Thursday, February 28, 2013

The New Old School

The folk club is losing its traditional domain. And by traditional I mean folk club, not music. "Folk" is the new hip word bandied about by pop singers and talent shows. Mostly it seems to mean a rock band with a banjo in it. It probably started with The Pogues and has arrived at Mumford and Sons - both excellent bands in their own eras (I discount the earlier folk-rock bands like Fairport Convention and Steeleye Span because their repertoire was folk music but they were true rock bands). This is a bit of a Brit-centric view, I admit: American culture seems to have no need of a folk uber-category as blues, country, old-time, bluegrass and more have always transcended traditional boundaries and remained relevant and contemporary in the mainstream American musical culture (or so it seems to me from my antipodean armchair). I also suspect that the "folk club" is largely a British contrivance whereas the American genesis seemed to be the coffee house.

Most New Zealand folk clubs are not significantly different today from the club I joined over 30 years ago. Important aspects seem to be that local performers are enjoyed and respected and they provide a platform for visiting artists from time to time. With an ever-increasing cohort of touring artists on the road at any one time there's stiff competition for audiences and well run venues. It's not unusual for highly polished acts to be playing tiny venues to small audiences. This more intimate atmosphere is not without its charm - it's certainly better than playing an old style booze barn with nobody listening. Most folk clubs (with the notable exception of Devonport and its legendary Bunker) operate out of such a venue; a cafe or bar, or occasionally a community hall or sports club. Some run house concerts. But whatever the format, the club always consists of a willing bunch of volunteers who organise and facilitate these events.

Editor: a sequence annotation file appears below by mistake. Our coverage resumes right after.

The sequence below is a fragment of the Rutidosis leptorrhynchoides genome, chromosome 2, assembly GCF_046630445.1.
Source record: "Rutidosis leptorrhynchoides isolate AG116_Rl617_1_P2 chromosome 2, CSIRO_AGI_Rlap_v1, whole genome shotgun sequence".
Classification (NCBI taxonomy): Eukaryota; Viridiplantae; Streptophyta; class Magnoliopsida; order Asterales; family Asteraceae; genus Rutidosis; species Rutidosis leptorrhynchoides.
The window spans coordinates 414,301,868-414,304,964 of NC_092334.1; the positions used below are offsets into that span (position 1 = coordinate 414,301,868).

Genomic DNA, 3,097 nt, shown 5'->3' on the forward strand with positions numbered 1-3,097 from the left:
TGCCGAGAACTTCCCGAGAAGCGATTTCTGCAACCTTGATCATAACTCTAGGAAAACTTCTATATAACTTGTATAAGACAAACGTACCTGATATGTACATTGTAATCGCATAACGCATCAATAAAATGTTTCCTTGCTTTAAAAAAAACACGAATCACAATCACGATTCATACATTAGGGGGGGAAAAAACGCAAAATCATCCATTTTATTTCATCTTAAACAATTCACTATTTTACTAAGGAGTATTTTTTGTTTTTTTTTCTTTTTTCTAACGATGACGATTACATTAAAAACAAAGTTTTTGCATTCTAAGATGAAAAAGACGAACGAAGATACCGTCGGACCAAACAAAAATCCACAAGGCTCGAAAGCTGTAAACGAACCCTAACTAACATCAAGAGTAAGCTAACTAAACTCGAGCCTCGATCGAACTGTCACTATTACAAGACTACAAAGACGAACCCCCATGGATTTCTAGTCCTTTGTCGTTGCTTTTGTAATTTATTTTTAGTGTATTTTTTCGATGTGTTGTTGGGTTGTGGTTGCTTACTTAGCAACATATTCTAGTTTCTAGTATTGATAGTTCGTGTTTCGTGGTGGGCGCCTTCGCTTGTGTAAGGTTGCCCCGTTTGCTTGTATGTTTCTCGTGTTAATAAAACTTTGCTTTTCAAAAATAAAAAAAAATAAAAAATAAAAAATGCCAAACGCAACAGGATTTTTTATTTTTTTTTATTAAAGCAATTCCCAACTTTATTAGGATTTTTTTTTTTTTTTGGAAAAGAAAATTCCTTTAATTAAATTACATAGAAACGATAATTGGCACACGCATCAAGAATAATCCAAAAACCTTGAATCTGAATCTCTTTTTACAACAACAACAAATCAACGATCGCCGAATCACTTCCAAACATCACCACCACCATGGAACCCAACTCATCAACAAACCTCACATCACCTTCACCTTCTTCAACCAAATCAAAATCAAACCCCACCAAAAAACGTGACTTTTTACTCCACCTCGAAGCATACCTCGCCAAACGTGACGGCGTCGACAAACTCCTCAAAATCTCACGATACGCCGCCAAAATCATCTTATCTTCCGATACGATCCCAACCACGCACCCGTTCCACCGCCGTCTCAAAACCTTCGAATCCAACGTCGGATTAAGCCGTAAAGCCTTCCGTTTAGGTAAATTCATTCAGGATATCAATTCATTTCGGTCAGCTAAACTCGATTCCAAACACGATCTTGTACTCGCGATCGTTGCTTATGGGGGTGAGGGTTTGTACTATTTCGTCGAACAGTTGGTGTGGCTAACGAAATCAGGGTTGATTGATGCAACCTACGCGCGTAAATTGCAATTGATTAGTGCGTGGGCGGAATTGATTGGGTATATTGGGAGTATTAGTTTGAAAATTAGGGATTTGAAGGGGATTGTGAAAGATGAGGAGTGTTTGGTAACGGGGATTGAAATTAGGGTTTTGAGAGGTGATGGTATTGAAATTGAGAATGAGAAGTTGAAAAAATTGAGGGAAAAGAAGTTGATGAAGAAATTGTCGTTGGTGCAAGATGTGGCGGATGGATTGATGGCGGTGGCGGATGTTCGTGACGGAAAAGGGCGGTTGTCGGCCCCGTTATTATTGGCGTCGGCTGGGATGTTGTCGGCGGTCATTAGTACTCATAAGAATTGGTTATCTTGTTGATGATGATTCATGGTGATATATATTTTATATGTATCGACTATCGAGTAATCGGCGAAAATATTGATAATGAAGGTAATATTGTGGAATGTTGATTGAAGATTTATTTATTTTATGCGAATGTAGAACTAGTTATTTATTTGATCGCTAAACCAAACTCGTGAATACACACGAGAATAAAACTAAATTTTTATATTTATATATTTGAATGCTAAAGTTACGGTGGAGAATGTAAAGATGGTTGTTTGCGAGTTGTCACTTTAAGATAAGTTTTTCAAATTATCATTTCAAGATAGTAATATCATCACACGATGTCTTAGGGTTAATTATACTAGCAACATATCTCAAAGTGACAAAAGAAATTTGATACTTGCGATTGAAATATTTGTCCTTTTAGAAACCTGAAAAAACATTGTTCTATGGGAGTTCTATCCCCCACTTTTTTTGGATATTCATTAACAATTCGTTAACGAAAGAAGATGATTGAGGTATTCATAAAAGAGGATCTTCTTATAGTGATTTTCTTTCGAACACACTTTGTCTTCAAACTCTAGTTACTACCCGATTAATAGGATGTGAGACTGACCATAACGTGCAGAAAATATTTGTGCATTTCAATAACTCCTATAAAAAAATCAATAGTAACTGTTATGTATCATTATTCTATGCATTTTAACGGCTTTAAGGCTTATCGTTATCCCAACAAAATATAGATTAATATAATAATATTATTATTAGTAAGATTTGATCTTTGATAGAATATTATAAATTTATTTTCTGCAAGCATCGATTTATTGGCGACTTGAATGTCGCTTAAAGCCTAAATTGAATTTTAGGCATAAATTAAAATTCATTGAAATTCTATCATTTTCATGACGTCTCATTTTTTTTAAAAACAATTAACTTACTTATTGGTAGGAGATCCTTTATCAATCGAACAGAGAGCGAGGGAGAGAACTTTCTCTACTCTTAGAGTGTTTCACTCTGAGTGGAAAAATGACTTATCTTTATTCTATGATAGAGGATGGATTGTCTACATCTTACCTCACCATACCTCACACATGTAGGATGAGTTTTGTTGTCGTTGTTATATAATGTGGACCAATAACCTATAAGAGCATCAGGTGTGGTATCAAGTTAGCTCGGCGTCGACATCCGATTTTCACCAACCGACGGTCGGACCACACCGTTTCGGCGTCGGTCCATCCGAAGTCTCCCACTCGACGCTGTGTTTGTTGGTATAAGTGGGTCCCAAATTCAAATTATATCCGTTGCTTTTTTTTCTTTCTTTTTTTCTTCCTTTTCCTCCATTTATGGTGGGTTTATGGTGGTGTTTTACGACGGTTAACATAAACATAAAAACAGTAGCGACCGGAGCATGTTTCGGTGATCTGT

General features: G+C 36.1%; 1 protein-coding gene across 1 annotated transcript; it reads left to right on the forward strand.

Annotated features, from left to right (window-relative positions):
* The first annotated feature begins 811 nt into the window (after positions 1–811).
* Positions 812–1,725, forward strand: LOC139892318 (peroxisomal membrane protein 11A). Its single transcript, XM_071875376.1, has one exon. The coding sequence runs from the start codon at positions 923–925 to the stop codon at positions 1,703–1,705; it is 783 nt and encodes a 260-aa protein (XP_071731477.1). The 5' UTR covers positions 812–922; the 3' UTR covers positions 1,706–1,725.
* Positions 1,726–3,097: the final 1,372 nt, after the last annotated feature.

Apart from the mainstream appropriation of "folk", the folk club is also losing its traditional domain insomuch as it is not the only game in town where acoustic music is concerned and, conversely, benefits from being part of the big loose network of small venues and acoustic artists throughout the country. Acts for whom once the very thought of performing at a folk club was anathema to them are now engaging comfortably with clubs that once might have thought the same of them too. And both are better for it in my view.

However, it remains to the folk club to uphold the tenets of music, tradition and community that keeps it a parish of appreciation and endeavour: to provide the opportunity and encouragement to beginning and aspiring players and singers. Only by cultivating the culture of folk music (whatever that is) do we ensure that there will be audiences worthy of the artists they bring, banjo or not.

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